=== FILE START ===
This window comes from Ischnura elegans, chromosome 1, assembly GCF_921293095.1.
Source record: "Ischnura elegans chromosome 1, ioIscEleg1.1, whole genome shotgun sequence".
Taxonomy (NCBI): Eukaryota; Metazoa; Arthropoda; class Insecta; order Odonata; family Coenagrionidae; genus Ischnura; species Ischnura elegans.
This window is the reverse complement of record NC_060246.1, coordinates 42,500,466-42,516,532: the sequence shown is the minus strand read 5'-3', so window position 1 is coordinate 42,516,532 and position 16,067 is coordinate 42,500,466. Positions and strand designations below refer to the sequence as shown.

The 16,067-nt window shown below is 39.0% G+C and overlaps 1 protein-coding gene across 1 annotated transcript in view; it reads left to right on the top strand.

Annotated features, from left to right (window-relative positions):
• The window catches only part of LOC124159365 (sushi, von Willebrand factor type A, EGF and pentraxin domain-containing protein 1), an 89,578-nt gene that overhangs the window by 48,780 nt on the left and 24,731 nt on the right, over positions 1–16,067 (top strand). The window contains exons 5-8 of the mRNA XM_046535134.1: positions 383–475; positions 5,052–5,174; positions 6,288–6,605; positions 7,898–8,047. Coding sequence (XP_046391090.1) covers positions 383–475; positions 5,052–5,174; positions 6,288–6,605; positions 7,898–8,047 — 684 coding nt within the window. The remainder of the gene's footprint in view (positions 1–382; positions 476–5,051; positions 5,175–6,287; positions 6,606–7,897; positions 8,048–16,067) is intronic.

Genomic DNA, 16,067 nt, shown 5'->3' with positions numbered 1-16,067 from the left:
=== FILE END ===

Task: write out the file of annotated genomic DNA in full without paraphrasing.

This window comes from Ischnura elegans, chromosome 1, assembly GCF_921293095.1.
Source record: "Ischnura elegans chromosome 1, ioIscEleg1.1, whole genome shotgun sequence".
Taxonomy (NCBI): Eukaryota; Metazoa; Arthropoda; class Insecta; order Odonata; family Coenagrionidae; genus Ischnura; species Ischnura elegans.
This window is the reverse complement of record NC_060246.1, coordinates 42,500,466-42,516,532: the sequence shown is the minus strand read 5'-3', so window position 1 is coordinate 42,516,532 and position 16,067 is coordinate 42,500,466. Positions and strand designations below refer to the sequence as shown.

The 16,067-nt window shown below is 39.0% G+C and overlaps 1 protein-coding gene across 1 annotated transcript in view; it reads left to right on the top strand.

Annotated features, from left to right (window-relative positions):
• The window catches only part of LOC124159365 (sushi, von Willebrand factor type A, EGF and pentraxin domain-containing protein 1), an 89,578-nt gene that overhangs the window by 48,780 nt on the left and 24,731 nt on the right, over positions 1–16,067 (top strand). The window contains exons 5-8 of the mRNA XM_046535134.1: positions 383–475; positions 5,052–5,174; positions 6,288–6,605; positions 7,898–8,047. Coding sequence (XP_046391090.1) covers positions 383–475; positions 5,052–5,174; positions 6,288–6,605; positions 7,898–8,047 — 684 coding nt within the window. The remainder of the gene's footprint in view (positions 1–382; positions 476–5,051; positions 5,175–6,287; positions 6,606–7,897; positions 8,048–16,067) is intronic.

Genomic DNA, 16,067 nt, shown 5'->3' with positions numbered 1-16,067 from the left: